MARTY: What I see too is many staff Christian educators taking sole responsibility for planning the education program and ministries of the church. It is often easier and quicker to do that, but this runs counter to the Christian educator’s responsibility as the resident educator of the church! In the book’s approach the Christian educator is not responsible for planning, in detail, and carrying out the educational ministries for the congregation, nor bailing out church leaders who do not effectively carry out their responsibilities! The Christian educator is responsible for empowering church leaders and members by enlisting, resourcing, teaching, training, equipping, and encouraging church leaders and members to carry out their ministries! The work of educating in faith is too large a task for any one person to accomplish. The Christian educator needs a Christian Education Leadership Team to give intentional and regular oversight to all of the ways the congregation is being educated in faith. This book provides a structure and process that the Christian educator needs and will follow in order to be effective in his/her work.
Q: Can you give me an example of what that might look like?
MARTY: As said earlier, when most leadership teams meet, they fall into the trap of planning the calendar, giving reports, dealing with problems, and occasionally evaluating events. But there is rarely enough time left at the end of the hour for visioning, brainstorming, planning and assessing. Many groups attempt to address planning, visioning, and assessing needs in a yearly planning retreat. A yearly planning retreat is a good thing, but these functions cannot be addressed effectively at an annual planning retreat. These are ongoing functions that need attention throughout the year. The central purpose of the Christian Education Leadership Team is to address these functional needs in monthly meetings. The CELT will use this book as a guide for that purpose making sure that attention to all areas of congregational life are considered.
MARTY: The pastor is central to the effectiveness of this community of faith approach. Given the fact that the educational curriculum is “the course of the life of the church,” as Maria Harris, wrote, and that worship is one of the most effective forms of educating in faith, the pastor cannot be isolated from the Christian education efforts of the church. The book will educate some pastors towards a greater understanding of Christian education—how people are effectively educated in faith in congregational life; the structures and processes that bring about effectiveness; why it is imperative for the Christian Education Leadership Team to have the pastor’s support; and how critical it is for the team to be given authority that is commensurate with their responsibility in order to effectively carry their work.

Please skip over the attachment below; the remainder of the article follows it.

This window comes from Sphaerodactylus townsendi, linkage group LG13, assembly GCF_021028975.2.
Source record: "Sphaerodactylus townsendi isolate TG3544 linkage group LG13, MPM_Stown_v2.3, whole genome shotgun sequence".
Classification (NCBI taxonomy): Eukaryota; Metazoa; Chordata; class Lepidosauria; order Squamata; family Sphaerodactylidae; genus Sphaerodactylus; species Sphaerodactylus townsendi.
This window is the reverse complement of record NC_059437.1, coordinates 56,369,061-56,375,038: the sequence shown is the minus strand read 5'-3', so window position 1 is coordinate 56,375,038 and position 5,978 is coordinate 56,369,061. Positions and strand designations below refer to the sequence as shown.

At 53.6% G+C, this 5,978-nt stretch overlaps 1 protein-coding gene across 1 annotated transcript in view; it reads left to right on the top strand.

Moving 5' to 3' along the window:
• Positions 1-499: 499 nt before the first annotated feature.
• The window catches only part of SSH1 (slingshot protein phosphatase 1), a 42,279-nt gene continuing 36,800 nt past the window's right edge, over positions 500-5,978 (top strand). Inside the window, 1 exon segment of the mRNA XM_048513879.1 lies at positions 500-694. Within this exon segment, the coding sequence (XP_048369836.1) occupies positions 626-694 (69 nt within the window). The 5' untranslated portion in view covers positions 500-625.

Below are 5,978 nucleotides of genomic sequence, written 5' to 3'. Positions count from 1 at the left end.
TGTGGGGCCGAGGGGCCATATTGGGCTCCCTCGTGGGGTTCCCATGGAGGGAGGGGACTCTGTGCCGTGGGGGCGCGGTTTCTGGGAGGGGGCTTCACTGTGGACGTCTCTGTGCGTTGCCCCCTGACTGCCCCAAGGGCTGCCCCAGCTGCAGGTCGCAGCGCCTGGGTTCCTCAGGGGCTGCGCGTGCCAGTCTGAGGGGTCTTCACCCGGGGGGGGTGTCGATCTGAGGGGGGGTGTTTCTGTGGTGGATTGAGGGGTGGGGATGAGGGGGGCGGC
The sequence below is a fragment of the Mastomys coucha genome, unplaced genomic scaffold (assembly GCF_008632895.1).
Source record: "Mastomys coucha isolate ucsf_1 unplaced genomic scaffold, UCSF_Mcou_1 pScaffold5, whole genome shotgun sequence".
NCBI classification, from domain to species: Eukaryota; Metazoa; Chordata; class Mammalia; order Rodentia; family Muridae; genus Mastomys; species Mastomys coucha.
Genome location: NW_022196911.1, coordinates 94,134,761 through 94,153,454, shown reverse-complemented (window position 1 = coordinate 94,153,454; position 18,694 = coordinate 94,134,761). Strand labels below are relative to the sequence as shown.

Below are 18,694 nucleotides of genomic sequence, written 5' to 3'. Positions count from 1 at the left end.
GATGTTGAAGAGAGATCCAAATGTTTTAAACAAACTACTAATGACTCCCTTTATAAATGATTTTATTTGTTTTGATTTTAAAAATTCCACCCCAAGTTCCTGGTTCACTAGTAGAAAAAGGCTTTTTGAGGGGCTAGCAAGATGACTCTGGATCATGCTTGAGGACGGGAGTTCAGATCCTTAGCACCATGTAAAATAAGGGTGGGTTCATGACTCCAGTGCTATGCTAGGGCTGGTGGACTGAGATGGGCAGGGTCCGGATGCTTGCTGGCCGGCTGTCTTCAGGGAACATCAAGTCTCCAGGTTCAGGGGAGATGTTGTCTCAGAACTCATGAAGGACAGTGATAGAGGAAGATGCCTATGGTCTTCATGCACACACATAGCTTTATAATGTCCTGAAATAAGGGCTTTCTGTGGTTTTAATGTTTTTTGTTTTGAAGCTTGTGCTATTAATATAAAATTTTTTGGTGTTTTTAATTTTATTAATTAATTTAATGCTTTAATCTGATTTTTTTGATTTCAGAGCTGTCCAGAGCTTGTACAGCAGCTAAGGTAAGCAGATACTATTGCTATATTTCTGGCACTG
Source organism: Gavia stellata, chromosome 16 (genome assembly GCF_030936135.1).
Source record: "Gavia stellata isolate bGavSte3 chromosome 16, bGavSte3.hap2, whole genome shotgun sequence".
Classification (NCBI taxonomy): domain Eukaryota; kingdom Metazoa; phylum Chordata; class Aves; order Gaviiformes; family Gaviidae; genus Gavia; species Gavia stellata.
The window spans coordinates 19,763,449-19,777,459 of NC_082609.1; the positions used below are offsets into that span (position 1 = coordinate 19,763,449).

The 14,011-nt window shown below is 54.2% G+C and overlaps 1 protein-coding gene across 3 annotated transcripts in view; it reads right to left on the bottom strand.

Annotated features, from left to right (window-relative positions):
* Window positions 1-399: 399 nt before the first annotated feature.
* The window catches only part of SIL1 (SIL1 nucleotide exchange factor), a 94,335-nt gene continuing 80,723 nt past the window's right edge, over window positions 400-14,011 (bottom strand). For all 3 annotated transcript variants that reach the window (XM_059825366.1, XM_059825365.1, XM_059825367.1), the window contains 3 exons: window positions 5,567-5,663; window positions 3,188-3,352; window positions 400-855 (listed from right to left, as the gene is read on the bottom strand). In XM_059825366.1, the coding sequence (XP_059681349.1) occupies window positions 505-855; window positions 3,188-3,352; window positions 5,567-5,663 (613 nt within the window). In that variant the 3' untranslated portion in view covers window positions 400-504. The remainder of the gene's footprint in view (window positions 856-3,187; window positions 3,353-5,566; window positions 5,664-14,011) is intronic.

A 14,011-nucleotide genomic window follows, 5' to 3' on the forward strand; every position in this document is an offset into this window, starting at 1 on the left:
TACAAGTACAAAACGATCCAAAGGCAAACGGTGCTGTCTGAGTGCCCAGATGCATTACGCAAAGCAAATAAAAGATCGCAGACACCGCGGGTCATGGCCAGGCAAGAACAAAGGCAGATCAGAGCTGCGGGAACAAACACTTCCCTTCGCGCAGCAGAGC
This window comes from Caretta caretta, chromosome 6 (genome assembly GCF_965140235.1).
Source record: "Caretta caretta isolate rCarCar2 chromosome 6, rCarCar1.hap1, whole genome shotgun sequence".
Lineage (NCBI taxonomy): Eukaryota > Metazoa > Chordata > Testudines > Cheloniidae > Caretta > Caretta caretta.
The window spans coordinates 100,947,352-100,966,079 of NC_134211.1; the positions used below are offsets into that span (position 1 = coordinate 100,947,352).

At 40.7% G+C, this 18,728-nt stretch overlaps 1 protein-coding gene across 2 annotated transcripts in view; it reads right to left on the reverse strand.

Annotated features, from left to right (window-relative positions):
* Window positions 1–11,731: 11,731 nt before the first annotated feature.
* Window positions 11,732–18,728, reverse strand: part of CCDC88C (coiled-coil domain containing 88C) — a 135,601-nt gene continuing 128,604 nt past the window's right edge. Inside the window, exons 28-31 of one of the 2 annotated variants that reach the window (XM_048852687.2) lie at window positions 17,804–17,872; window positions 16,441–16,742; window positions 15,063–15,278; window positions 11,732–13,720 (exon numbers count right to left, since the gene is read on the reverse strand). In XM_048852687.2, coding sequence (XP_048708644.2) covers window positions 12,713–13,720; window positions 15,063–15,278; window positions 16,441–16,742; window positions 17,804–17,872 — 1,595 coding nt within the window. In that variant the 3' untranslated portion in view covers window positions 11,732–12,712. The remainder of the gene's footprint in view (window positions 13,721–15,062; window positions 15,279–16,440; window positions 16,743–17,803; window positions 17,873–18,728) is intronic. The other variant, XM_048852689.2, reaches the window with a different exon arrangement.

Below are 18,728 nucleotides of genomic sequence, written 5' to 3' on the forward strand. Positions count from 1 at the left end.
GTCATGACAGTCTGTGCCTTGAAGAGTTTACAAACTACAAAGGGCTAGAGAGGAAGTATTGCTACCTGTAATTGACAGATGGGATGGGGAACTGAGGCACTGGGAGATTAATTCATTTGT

Other pastors will find this model refreshing and helpful to his/her vision for the church and leadership of the church, because the Christian Education Leadership Team will participate in vision-casting, brainstorming, collaborating, planning, and assessing—all vital functions of effective congregational leadership. I think pastors will quickly realize how important this team is in comparison to other church leadership teams, such as Church Councils, that often do little more that calendaring and reporting.
MARTY: The model in the book is based on fundamental principles of educational planning and organization. Therefore, the size of the church does not detract in any way from the effective use of the model. The leadership team will be smaller or larger depending on the organizational needs of the church. For example, a smaller congregation will have a Preschool/Children’s Coordinator on the leadership team, whereas as larger church will have a need for a Preschool Coordinator and a Children’s Coordinator on the leadership team. The processes for educational planning and organizing are the same for congregations of all sizes.
MARTY: Also, the book advocates a collaborative, team-based, planning approach led by the lay leaders of the congregation. The purpose for the Christian Education Leadership Team (we call it the C.E.L.T., but it doesn’t’ matter what a church calls this group, “committee,” “team”, whatever) is to give oversight to all of the educational components of congregational life giving attention to needs for planning, budgeting, and ministry assessment and encouraging integration of ministries, cooperation, and collaboration.
Q: What about the role of paid staff, then?
MARTY: Oh, staff leadership remains an important part here. A clergy staff liaison serves on the leadership team along with the lay leaders who represent the program ministry areas—preschool, children, youth, adults, Sunday School, training, etc.
In these first few blog entries the authors of Planning for Christian Education Formation: A Community of Faith Approach (Chalice Press, 2010), Israel Galindo and Marty Canaday, will answer questions about the book. Here are the first two questions and their responses:
Q: What motivated you to write this book?
MARTY: During a series of conversations we compared notes and realized that there was a “top ten” list of questions we received about how to plan an effective Christian education ministry from pastors, educators, and seminary students. It was clear to us that the congregations most of these leaders served did not have an intentional process for educating persons in faith, an understanding of how to do so, or a leadership team that was giving appropriate to educational planning issues beyond general calendaring. Eventually we decided to produce a resource to address these issues.
Q: So what are those common issues that you address in the book?
MARTY: The book addresses the following common congregational problems and issues: “Lone Ranger” leaders, lack of organization, silo mentalities, lack of coordination and cooperation, lack of framework, lack of planning, lack of evaluation, and an inappropriate (and ineffective) educational approach to faith formation.